Habia lluvia en Cd. Oaxaca. It was raining in Oaxaca, so they took down the flag. We Estadounidenses are used to seeing our flag folded briskly and neatly into a tight triangle when it is taken down for the night or inclement weather. In Oaxaca, and I presume in the rest of Mexico, the red end of the flag is bundled up by one person, the juncture between the red and white by a second, and so on, and then it is marched back to its storage place like this. I’m not sure how it is stored.
It is a ritual that is curious to me and I am sure commonplace to Mexicanos, likely dating from the early years of the Mexican State, hundreds of years ago. It occurs to me that many of the cultural differences we find so intriguing in foreign countries date from long ago, when we were more isolated from each other. Just as birds with a common ancestor will evolve into different species on different islands, humans develop different languages and different idioms within those languages, different preparations of food, architectural styles, and more when they are separated by distance and time. Then there are the deliberate and arrogant constructions of difference, such as “American Football”, which bears almost no resemblance to the football played by the entire rest of the world. A melting pot of all the world’s cultures, we desperately needed something to call our own. We took cricket and shortened it, making it slightly less boring, renamed it baseball, and then held “world championships” that excluded almost the entire world. We took football (which we renamed soccer), crossed it with rugby, and made it less exciting than either. Of course we also have world championships there too. The United States, after all, is the entire world to most of its inhabitants.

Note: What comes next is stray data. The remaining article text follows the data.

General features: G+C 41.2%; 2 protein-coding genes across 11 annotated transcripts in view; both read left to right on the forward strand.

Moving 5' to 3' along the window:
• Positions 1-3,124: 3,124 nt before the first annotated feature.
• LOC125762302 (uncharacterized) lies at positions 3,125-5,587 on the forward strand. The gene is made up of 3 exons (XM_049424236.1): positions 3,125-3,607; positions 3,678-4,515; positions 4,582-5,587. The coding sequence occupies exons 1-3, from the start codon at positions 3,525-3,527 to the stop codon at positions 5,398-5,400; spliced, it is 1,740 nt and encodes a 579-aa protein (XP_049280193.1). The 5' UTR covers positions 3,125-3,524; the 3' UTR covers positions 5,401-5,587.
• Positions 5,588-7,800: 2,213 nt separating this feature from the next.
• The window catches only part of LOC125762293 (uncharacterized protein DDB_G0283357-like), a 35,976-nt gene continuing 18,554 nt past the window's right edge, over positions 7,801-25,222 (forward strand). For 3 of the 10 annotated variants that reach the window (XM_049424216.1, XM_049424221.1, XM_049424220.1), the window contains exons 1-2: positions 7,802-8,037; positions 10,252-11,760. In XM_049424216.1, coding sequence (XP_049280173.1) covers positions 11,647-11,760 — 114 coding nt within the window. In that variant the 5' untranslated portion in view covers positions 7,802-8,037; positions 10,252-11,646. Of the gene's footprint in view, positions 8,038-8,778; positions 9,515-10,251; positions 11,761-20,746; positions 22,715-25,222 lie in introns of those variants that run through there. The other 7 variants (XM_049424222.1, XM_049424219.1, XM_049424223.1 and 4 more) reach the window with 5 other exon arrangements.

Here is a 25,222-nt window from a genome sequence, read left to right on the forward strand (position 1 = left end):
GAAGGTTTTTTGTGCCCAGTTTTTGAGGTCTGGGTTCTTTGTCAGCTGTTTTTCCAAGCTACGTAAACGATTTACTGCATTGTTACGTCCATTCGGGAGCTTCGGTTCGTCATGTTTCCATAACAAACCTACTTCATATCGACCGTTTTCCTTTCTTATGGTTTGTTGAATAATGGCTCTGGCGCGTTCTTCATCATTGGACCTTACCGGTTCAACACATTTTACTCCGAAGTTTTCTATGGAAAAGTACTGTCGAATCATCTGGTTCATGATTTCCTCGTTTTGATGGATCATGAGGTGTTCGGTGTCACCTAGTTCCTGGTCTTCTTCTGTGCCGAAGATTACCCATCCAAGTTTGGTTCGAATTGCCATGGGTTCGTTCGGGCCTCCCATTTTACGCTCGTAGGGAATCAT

I am looking forward to enjoying the World Cup in Oaxaca.